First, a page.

The Hickory Crawdads kick off the 2011 campaign tonight against the Asheville Tourists.
After the Texas Rangers made the World Series last season, the expectations are high for their minor league affiliate in Hickory.
“The Rangers did a good job with player development,” said manager Bill Richardson, who is returning for his second season. “They flew all the coaches to the World Series games. We got to feel that fever. When it was over, we felt like we didn’t get it done in player development. John Daniels, our general manager, came into spring training and told us to make sure we didn’t feel that way. He has challenged our younger guys to step up a level.”
Among the many new faces are two first-round draft choices by the Texas Rangers. Jacob Skole, the 15th overall selection, is a center fielder out of Blessed Trinity Catholic School.
“It feels good to be the first pick of the American League champions,” Skole said. “It is a pretty cool feeling. They are doing great things. We are trying to keep up with them in the lower levels of the minor leagues. I like the talent we have. We are a little young, but I like that. We are going to get after it.”
Joining him will be catcher Kellin Deglan, a native Canadian. He was the 22nd overall pick in the MLB draft by Texas.
“The stadium looks nice,” Deglan said. “I am looking forward to Thursday seeing a full crowd out, and getting on the field this season. I am just going to go up to the plate and try to beat the pitcher every at-bat. I don’t want to be an easy out. I will just be battling every pitch. Behind the plate as a catcher, I want to be consistent all year, control the running game and control the pitching staff.”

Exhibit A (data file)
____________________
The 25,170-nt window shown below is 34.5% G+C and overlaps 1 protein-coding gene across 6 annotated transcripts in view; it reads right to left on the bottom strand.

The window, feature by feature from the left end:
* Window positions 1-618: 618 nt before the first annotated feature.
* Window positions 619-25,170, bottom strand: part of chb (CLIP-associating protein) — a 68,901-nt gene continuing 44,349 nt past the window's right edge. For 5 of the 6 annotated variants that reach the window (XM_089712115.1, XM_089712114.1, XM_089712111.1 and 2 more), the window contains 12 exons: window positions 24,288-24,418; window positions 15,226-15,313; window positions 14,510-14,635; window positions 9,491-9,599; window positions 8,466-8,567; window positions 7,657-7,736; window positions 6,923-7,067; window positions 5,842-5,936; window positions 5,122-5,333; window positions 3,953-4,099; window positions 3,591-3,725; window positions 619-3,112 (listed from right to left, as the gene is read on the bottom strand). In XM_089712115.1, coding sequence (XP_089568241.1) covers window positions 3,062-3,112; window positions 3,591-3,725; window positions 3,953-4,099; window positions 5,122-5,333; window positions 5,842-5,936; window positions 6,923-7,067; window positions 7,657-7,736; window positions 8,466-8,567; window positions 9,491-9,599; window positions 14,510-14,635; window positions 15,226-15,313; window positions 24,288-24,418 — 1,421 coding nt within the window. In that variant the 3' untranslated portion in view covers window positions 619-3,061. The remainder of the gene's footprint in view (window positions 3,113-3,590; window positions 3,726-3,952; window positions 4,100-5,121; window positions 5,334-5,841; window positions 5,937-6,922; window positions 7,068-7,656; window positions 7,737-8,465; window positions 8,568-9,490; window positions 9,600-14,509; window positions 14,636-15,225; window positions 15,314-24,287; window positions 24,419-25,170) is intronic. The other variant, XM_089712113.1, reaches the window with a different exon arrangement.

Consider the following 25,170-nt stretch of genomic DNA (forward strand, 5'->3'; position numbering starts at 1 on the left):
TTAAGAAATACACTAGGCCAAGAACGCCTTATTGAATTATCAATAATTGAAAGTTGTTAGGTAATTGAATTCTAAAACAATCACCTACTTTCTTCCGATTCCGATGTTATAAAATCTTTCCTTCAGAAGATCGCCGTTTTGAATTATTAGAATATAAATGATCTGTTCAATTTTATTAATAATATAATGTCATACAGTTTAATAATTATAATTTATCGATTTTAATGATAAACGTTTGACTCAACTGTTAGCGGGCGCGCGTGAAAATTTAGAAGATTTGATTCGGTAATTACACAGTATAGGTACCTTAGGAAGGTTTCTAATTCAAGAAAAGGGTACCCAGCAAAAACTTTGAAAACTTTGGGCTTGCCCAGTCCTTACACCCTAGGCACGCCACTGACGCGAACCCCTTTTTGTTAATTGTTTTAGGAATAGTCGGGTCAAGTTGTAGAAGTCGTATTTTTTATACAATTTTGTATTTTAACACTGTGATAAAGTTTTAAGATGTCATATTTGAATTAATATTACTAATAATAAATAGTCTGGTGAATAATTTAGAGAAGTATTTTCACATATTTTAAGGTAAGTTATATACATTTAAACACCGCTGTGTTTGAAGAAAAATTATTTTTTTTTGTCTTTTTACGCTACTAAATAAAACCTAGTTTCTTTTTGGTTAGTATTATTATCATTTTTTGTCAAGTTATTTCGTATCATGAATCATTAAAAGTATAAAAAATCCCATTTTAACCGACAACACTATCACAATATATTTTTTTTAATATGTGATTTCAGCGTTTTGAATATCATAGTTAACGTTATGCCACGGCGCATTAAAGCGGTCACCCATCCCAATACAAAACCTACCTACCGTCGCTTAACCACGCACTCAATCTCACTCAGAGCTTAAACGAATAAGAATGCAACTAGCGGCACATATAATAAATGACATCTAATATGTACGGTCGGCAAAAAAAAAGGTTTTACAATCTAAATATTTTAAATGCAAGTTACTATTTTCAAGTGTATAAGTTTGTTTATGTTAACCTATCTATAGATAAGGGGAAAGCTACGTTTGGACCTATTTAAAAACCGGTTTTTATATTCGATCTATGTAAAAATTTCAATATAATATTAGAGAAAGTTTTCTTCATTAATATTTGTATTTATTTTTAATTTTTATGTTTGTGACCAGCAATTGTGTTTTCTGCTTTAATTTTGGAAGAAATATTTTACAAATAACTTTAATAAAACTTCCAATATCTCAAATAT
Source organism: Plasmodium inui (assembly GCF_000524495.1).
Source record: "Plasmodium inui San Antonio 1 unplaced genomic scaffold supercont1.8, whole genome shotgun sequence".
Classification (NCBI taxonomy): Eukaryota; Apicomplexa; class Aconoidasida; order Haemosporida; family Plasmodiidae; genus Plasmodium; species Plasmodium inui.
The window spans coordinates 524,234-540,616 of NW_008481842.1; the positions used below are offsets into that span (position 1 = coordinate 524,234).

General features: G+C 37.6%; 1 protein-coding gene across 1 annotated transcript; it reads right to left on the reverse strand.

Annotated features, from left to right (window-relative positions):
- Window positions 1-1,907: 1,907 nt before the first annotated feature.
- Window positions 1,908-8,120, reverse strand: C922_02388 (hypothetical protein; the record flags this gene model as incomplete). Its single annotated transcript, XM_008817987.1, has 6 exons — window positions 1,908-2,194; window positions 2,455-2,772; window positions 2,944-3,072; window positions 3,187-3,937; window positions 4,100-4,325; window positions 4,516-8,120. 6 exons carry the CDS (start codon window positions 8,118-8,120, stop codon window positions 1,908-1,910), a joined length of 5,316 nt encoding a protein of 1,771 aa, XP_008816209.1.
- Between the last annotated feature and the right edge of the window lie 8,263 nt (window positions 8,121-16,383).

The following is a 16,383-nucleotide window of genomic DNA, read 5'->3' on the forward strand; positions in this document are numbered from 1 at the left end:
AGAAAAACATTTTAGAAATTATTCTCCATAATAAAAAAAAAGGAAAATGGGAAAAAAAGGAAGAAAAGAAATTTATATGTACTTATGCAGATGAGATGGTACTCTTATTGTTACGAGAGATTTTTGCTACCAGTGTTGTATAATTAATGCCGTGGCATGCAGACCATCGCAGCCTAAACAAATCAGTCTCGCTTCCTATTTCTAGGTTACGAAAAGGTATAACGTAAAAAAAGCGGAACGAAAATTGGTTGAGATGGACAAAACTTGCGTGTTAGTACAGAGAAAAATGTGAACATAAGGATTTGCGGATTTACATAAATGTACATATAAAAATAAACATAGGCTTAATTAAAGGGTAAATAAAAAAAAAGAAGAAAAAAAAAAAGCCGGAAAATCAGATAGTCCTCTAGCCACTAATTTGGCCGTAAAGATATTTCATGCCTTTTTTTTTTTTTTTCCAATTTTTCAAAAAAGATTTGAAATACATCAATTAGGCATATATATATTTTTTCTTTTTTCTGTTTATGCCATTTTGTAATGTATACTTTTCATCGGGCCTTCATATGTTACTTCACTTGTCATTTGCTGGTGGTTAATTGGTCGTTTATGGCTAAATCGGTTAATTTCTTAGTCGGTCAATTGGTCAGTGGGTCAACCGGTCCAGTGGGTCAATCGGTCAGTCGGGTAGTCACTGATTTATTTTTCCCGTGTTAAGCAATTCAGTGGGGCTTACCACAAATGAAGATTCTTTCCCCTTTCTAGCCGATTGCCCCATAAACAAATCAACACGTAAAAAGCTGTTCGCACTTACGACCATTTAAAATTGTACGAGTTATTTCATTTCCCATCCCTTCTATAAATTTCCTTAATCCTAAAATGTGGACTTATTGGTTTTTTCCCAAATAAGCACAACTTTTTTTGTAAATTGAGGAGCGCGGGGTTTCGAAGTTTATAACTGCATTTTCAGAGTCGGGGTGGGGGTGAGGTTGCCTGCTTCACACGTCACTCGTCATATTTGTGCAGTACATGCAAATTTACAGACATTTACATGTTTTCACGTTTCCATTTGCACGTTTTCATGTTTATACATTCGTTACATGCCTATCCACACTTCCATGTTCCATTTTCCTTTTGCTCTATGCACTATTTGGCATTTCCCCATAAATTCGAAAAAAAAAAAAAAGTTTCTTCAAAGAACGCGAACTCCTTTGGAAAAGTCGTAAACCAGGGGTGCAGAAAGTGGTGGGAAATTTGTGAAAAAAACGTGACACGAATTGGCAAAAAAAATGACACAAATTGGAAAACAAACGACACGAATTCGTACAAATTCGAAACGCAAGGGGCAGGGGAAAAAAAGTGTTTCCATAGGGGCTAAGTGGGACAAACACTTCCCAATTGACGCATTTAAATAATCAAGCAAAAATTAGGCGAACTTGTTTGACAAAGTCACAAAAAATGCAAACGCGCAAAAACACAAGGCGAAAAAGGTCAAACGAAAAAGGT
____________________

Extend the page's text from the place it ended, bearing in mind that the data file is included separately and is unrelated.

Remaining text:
The Crawdads finished second in the Northern Division with a 75-64 record in 2010. They were nine games behind division winner Lakewood. The Blue Claws defeated the Crawdads in a best of three game series in the Northern Division Championship Series.
Richardson has even higher expectations for his club in the 2011 season.
“We plan on making it back to the playoffs,” Richardson said. “This is a totally different team. We don’t have one guy on this team who competed here for a full season. Some guys are carryovers and came over halfway through the season. This is young team with a lot of young prospects in both pitching and defense.”
One of the more veteran positions will be the Crawdads’ pitching staff. Five of the seven players that competed for the team last season are pitchers, including Andrew Doyle, Carlos Melo, Matt Thompson, Braden Tullis and Joseph Van Meter. All five pitchers are right-handers.
“We have good pitchers this year,” said Thompson, who won nine games last season. “They are all older. There are a lot of college guys and also guys that have been around the system. I think we are going to have a good pitching staff.”
Richardson has been surprised with one aspect of his young club.
“The way they go about their business for being such young players,” Richardson said. “The Rangers have challenged them and want the young kids to have a full season. I think they are up to the challenge, but only time will tell. So far, it has been good.”